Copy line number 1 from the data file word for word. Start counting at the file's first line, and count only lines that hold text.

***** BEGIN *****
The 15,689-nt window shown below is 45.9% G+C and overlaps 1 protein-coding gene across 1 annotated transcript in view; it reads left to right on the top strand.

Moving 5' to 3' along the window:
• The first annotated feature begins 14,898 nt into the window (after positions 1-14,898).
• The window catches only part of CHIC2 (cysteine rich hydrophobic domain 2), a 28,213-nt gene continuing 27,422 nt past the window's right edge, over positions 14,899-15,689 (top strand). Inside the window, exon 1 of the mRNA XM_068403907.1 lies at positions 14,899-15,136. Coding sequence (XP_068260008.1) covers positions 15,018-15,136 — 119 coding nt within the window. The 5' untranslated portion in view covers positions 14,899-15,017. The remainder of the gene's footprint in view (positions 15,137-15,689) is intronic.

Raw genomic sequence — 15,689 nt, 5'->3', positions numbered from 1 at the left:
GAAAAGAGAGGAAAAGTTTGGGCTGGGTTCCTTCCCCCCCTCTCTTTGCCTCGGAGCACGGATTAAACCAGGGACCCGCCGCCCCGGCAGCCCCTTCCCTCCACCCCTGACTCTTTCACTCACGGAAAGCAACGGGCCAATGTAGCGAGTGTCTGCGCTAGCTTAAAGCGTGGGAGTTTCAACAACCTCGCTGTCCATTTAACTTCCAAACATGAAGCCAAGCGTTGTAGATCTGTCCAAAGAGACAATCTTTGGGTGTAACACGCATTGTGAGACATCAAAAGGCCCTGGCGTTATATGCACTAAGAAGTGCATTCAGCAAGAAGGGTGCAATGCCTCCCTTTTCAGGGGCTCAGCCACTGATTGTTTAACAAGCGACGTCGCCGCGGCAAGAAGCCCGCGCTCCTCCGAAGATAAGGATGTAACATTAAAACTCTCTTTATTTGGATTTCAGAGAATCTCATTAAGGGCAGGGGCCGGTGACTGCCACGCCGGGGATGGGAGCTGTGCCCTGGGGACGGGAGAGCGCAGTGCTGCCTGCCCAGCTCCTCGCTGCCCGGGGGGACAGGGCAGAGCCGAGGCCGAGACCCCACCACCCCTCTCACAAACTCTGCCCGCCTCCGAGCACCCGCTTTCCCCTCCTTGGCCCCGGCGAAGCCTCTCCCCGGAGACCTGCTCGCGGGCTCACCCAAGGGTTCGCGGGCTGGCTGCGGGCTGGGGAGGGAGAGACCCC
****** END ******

The 15,689-nt window shown below is 45.9% G+C and overlaps 1 protein-coding gene across 1 annotated transcript in view; it reads left to right on the top strand.